This article was originally published in The Notebook. In August 2020, The Notebook became Chalkbeat Philadelphia.
Kristin Graham, The Inquirer’s education reporter, has recently written articles about the pressures of passing underperforming or de facto, failing students in the school district of Philadelphia. In her most recent June 21st article, Graham notes “the pressure to pass students- even those who rarely go to class or can’t read – is pervasive… So I beg to ask, are we really passing students?”
If we could really be honest with ourselves, most people live in a state of mediocrity. Mediocrity is as close to the bottom as it is the top. This is reflective in the School District grading structure where a 65 is considered passing. Grades of 64-60 can’t even be entered into the report card online grading system.
At my son’s KG’s school, Mastery Charter, they make a deliberate attempt to push students above mediocrity. Students have to master the subject with a grade of 76 or above. Any grade below 76 is considered incomplete and the student has to repeat the class. KG balked at this standard. When he was in the 10th grade he received a 71 in his Algebra I class; he had to repeat the class and not move on with his cohort.
He protested, “Dad, if I was at a regular public school I wouldn’t have to repeat this class… I hate this stupid school”.
I am glad Mastery Charter sets high standards. KG is not atypical of most school age students, or most people for that, matter. We want to do enough, to just get by. To pass. But how do we move students beyond from just wanting to pass to working to exceed. How do you set higher standards for achievement?
Paul Tough, in a New York Times article “What It Takes to Make a Student” describes the failures of many public schools, “the evidence is now overwhelming that if you take a average low-income child into an average American public school, he was almost certainly come out poorly educated."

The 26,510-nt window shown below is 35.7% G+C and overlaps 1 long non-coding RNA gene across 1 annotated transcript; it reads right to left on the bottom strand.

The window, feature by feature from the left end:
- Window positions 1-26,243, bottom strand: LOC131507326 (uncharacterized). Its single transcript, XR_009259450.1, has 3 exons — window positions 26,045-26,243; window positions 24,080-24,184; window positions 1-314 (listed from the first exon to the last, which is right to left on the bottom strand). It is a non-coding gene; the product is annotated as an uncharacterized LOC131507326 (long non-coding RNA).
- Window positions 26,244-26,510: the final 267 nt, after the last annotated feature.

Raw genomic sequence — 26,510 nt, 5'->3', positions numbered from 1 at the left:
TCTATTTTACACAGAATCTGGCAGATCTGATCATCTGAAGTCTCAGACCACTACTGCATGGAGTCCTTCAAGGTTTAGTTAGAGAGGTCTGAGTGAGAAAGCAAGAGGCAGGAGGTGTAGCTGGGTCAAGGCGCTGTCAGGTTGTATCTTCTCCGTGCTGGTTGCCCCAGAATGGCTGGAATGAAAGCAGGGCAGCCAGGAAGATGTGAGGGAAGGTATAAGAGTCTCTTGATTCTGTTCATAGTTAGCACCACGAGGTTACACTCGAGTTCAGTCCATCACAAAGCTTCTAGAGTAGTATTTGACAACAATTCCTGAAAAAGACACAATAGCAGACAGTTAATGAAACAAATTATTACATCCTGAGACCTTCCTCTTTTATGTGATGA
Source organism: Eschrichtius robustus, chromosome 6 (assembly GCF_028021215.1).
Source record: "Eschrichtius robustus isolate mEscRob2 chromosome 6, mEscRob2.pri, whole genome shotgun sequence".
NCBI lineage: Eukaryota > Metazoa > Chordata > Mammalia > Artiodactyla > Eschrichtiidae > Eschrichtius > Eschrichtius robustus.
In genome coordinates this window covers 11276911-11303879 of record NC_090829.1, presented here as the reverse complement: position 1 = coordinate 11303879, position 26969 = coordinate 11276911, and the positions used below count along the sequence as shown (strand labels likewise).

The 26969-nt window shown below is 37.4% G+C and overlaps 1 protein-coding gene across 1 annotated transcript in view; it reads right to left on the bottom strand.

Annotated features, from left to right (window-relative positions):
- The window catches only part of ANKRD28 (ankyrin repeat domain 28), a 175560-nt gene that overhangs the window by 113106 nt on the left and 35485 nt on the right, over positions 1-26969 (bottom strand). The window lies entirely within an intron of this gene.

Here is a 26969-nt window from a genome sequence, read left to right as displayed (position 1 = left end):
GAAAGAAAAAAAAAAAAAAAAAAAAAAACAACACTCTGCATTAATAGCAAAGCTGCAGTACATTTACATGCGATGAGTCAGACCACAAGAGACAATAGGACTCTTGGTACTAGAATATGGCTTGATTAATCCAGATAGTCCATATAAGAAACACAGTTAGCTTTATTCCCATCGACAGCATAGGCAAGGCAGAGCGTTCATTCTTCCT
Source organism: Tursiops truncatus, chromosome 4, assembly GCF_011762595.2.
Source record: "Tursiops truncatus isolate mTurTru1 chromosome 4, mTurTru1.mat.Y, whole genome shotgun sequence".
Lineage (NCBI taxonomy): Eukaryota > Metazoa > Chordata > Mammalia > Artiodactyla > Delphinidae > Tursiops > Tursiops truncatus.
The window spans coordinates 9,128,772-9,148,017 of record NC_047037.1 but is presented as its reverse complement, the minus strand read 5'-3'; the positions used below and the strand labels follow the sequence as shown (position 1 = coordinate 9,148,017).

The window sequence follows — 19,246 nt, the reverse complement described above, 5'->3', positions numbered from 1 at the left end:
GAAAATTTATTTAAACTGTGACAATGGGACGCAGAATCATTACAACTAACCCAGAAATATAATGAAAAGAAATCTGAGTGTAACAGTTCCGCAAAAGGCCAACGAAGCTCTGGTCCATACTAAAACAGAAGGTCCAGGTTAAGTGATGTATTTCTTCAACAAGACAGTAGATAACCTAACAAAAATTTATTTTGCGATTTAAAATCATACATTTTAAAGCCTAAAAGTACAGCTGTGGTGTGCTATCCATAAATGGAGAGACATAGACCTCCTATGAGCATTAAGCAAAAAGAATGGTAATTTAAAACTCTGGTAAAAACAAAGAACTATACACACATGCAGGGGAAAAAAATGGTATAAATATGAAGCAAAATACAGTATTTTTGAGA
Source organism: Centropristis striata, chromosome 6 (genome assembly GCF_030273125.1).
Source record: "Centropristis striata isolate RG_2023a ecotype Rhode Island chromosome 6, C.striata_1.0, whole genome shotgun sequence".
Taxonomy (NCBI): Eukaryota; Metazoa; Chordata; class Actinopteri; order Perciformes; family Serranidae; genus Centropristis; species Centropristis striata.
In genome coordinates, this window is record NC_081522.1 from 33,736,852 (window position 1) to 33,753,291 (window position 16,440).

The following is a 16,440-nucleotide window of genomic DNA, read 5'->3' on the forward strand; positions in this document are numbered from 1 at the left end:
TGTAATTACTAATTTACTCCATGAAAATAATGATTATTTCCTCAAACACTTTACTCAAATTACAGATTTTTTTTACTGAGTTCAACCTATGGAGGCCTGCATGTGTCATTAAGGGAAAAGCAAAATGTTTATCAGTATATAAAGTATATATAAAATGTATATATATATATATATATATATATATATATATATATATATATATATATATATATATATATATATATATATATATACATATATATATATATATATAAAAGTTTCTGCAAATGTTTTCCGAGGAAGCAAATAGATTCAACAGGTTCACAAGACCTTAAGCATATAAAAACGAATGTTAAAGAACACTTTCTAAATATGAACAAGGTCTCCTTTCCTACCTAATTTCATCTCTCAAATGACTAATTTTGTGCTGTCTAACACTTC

Raising standards alone is not the answer. I have pointed out in professional development session(s), that we need to figure a way to get students to meet us half way in the teaching and learning process. We can raise standards all we want but if we do not get student and parent buy-in, it will be an uphill battle. In Graham’s piece “Teachers cite intense push to promote" she points out how the responsibility of learning has shifted more on teachers. “Students use to be responsible for showing up prepared, learning the material and passing. Now, teachers say it’s their responsibility to make sure students pass.”
At the time when KG had to repeat his Algebra 1 class and not move up with his cohort, he thought he was the most unlucky kid in the world. I said, to myself it’s better that he learn to deal with failure now, when it‘s cheaper, than go to college unable to deal with the academic challenges and drop out. -I won’t talk about my older sons’ college smorgasbord experiences.-
Now KG is entering his 5th year at Mastery Charter as a senior. He has matured and I believe benefited from not passing his Algebra I class. He will be taking 2 Advanced Placement courses next year. This summer he will be saving his money -this might be news to him- from his cool summer job at the Constitution Center, for college expenses.